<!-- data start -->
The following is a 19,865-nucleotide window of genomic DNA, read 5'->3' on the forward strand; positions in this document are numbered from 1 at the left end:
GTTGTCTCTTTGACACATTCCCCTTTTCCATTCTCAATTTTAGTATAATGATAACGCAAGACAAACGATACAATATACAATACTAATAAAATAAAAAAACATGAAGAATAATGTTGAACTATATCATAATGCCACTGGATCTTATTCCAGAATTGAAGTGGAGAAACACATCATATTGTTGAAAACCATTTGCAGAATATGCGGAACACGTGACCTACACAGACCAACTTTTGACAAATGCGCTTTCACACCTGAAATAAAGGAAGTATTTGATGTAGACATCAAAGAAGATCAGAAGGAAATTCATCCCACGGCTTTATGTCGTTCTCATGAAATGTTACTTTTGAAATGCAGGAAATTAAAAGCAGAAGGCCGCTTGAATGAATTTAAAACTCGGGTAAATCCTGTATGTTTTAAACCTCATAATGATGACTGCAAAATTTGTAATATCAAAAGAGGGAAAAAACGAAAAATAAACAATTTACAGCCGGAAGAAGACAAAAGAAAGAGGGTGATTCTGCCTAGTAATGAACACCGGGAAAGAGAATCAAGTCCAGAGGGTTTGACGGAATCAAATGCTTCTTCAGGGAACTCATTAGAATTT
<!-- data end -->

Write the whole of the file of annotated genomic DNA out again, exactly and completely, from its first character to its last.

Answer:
The following is a 19,865-nucleotide window of genomic DNA, read 5'->3' on the forward strand; positions in this document are numbered from 1 at the left end:
GTTGTCTCTTTGACACATTCCCCTTTTCCATTCTCAATTTTAGTATAATGATAACGCAAGACAAACGATACAATATACAATACTAATAAAATAAAAAAACATGAAGAATAATGTTGAACTATATCATAATGCCACTGGATCTTATTCCAGAATTGAAGTGGAGAAACACATCATATTGTTGAAAACCATTTGCAGAATATGCGGAACACGTGACCTACACAGACCAACTTTTGACAAATGCGCTTTCACACCTGAAATAAAGGAAGTATTTGATGTAGACATCAAAGAAGATCAGAAGGAAATTCATCCCACGGCTTTATGTCGTTCTCATGAAATGTTACTTTTGAAATGCAGGAAATTAAAAGCAGAAGGCCGCTTGAATGAATTTAAAACTCGGGTAAATCCTGTATGTTTTAAACCTCATAATGATGACTGCAAAATTTGTAATATCAAAAGAGGGAAAAAACGAAAAATAAACAATTTACAGCCGGAAGAAGACAAAAGAAAGAGGGTGATTCTGCCTAGTAATGAACACCGGGAAAGAGAATCAAGTCCAGAGGGTTTGACGGAATCAAATGCTTCTTCAGGGAACTCATTAGAATTT